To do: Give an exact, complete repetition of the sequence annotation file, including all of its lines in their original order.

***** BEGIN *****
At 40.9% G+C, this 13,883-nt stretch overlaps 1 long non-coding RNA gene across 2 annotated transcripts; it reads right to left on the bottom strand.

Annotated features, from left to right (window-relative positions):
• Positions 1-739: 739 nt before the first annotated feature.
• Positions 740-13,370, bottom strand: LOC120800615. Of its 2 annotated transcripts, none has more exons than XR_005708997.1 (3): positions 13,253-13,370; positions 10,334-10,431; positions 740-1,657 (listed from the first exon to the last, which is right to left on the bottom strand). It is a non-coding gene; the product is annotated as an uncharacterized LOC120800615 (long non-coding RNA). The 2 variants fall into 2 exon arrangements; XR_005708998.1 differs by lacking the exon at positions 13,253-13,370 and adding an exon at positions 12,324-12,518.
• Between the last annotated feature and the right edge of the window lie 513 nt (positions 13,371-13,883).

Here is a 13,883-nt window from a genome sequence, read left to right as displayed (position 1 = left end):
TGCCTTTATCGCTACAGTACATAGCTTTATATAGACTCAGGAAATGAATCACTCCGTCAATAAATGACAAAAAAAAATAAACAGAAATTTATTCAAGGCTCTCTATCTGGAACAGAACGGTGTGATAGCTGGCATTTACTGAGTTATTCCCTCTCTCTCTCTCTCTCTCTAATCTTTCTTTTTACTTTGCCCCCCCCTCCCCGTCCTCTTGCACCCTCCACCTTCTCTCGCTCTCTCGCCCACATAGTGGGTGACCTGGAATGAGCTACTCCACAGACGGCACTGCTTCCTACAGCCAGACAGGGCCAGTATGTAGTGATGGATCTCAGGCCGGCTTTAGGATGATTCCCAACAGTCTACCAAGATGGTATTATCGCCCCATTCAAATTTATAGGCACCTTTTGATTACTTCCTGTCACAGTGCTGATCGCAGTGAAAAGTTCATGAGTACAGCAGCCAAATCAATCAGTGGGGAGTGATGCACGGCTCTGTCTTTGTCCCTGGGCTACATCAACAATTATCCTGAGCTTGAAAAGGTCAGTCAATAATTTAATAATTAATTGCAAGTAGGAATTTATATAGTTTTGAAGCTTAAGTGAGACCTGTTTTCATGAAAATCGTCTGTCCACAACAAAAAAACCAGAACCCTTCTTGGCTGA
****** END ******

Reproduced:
At 40.9% G+C, this 13,883-nt stretch overlaps 1 long non-coding RNA gene across 2 annotated transcripts; it reads right to left on the bottom strand.

Annotated features, from left to right (window-relative positions):
• Positions 1-739: 739 nt before the first annotated feature.
• Positions 740-13,370, bottom strand: LOC120800615. Of its 2 annotated transcripts, none has more exons than XR_005708997.1 (3): positions 13,253-13,370; positions 10,334-10,431; positions 740-1,657 (listed from the first exon to the last, which is right to left on the bottom strand). It is a non-coding gene; the product is annotated as an uncharacterized LOC120800615 (long non-coding RNA). The 2 variants fall into 2 exon arrangements; XR_005708998.1 differs by lacking the exon at positions 13,253-13,370 and adding an exon at positions 12,324-12,518.
• Between the last annotated feature and the right edge of the window lie 513 nt (positions 13,371-13,883).

Here is a 13,883-nt window from a genome sequence, read left to right as displayed (position 1 = left end):
TGCCTTTATCGCTACAGTACATAGCTTTATATAGACTCAGGAAATGAATCACTCCGTCAATAAATGACAAAAAAAAATAAACAGAAATTTATTCAAGGCTCTCTATCTGGAACAGAACGGTGTGATAGCTGGCATTTACTGAGTTATTCCCTCTCTCTCTCTCTCTCTCTAATCTTTCTTTTTACTTTGCCCCCCCCTCCCCGTCCTCTTGCACCCTCCACCTTCTCTCGCTCTCTCGCCCACATAGTGGGTGACCTGGAATGAGCTACTCCACAGACGGCACTGCTTCCTACAGCCAGACAGGGCCAGTATGTAGTGATGGATCTCAGGCCGGCTTTAGGATGATTCCCAACAGTCTACCAAGATGGTATTATCGCCCCATTCAAATTTATAGGCACCTTTTGATTACTTCCTGTCACAGTGCTGATCGCAGTGAAAAGTTCATGAGTACAGCAGCCAAATCAATCAGTGGGGAGTGATGCACGGCTCTGTCTTTGTCCCTGGGCTACATCAACAATTATCCTGAGCTTGAAAAGGTCAGTCAATAATTTAATAATTAATTGCAAGTAGGAATTTATATAGTTTTGAAGCTTAAGTGAGACCTGTTTTCATGAAAATCGTCTGTCCACAACAAAAAAACCAGAACCCTTCTTGGCTGA